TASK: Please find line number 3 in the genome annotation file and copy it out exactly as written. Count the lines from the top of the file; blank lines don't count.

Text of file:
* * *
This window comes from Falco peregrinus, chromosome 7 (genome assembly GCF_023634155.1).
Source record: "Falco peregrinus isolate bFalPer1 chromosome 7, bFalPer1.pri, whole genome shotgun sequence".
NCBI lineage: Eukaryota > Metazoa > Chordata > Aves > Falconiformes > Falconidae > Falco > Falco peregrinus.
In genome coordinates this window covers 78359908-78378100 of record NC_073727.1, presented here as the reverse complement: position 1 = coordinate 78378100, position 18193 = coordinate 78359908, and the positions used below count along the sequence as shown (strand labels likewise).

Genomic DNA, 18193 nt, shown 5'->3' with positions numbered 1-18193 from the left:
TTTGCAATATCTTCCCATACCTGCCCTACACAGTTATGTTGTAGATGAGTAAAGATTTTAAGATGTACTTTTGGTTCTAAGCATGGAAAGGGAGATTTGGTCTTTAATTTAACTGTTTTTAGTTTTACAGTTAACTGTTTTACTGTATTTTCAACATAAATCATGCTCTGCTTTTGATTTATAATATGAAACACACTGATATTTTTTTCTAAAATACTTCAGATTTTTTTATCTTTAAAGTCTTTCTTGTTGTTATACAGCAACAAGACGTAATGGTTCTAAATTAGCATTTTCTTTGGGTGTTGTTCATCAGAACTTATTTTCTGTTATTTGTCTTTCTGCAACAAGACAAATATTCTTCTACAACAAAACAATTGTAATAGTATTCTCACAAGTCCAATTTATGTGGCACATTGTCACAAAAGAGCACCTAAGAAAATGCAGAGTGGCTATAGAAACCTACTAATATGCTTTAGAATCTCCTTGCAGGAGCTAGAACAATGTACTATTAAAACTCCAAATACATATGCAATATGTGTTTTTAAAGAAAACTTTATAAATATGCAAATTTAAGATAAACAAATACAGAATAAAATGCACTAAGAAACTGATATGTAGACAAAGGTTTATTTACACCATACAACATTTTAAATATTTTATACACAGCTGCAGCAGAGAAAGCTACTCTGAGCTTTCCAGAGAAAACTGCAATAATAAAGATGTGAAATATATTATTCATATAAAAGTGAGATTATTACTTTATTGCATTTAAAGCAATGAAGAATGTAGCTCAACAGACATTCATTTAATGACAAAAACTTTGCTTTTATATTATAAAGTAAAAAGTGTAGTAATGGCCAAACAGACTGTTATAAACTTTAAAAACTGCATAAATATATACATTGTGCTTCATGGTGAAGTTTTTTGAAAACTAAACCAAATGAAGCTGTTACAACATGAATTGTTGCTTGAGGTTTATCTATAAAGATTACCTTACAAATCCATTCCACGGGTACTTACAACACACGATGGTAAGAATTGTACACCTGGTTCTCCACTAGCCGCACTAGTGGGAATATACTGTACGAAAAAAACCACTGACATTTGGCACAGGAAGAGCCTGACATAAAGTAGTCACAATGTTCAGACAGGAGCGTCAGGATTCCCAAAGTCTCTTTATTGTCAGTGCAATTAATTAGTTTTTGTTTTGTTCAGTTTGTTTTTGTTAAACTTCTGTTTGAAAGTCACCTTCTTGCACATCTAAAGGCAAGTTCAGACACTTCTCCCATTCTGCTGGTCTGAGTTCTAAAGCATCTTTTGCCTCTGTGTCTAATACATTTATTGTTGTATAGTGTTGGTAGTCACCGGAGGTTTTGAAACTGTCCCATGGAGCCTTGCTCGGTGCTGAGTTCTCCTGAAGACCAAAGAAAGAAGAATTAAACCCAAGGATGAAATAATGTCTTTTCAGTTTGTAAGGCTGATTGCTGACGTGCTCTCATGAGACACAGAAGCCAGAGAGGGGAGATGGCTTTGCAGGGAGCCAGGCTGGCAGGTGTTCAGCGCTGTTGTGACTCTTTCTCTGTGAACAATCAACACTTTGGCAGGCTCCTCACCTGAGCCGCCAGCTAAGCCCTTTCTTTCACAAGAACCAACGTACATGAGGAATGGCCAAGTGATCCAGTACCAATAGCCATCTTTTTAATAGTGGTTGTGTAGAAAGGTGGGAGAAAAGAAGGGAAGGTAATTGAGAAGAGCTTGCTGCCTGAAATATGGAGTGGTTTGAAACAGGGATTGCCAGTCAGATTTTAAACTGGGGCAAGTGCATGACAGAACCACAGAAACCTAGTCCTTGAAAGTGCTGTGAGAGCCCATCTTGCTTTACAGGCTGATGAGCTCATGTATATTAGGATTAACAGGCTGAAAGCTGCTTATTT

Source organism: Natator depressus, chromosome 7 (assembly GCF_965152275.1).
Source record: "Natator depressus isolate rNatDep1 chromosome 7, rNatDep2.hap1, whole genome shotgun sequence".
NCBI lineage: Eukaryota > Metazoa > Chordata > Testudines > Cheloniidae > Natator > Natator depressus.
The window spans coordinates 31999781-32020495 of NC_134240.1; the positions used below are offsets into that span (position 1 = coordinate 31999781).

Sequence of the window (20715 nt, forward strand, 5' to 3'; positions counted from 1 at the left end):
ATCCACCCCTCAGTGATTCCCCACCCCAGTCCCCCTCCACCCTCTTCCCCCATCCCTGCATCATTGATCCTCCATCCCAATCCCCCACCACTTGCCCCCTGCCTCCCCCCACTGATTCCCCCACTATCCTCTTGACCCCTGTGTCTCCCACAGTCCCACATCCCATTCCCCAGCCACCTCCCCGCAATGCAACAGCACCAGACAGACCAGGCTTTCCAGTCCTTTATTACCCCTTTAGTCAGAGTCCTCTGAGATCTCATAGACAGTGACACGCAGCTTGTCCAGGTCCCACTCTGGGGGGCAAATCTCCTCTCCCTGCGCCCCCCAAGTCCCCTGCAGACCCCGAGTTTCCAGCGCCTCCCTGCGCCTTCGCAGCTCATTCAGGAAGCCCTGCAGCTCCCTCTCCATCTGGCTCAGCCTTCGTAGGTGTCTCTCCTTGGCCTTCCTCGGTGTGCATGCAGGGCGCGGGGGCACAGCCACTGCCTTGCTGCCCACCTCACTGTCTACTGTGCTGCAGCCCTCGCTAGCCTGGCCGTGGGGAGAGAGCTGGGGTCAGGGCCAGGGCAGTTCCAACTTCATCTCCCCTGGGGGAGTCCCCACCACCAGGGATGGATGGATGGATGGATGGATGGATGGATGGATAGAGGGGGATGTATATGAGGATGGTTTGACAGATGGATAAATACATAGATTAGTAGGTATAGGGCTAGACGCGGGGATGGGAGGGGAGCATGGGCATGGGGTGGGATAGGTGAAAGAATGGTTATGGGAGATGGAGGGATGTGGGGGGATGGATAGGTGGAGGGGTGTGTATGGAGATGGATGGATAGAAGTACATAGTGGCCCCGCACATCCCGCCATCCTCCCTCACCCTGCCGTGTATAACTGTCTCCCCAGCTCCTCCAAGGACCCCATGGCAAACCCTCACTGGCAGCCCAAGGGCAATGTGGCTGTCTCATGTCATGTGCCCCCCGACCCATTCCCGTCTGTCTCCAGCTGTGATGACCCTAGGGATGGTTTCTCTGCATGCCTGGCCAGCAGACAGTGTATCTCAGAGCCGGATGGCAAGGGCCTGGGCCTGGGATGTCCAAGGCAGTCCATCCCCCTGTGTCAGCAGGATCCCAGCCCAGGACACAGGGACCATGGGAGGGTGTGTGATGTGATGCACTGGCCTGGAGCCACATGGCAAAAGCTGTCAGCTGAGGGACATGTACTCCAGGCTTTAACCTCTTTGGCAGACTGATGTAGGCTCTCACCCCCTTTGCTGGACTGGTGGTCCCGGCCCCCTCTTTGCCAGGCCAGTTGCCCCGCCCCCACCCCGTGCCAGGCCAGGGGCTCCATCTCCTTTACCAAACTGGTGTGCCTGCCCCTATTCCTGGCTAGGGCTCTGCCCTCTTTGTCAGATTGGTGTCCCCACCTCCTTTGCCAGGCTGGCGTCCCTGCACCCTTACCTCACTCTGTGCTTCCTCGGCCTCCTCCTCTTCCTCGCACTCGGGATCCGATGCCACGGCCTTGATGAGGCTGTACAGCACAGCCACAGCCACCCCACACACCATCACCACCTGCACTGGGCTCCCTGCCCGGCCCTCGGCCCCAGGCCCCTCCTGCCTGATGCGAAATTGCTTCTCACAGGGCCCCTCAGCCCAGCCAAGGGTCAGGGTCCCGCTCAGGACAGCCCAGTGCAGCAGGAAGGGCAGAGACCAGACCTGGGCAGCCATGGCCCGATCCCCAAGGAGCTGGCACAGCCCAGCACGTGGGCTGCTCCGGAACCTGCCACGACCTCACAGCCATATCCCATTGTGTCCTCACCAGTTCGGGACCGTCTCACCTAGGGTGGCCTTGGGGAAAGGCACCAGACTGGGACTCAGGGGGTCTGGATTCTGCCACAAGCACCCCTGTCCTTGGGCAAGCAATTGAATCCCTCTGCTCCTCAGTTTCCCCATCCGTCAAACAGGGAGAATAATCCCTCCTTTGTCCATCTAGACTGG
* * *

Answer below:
NCBI lineage: Eukaryota > Metazoa > Chordata > Aves > Falconiformes > Falconidae > Falco > Falco peregrinus.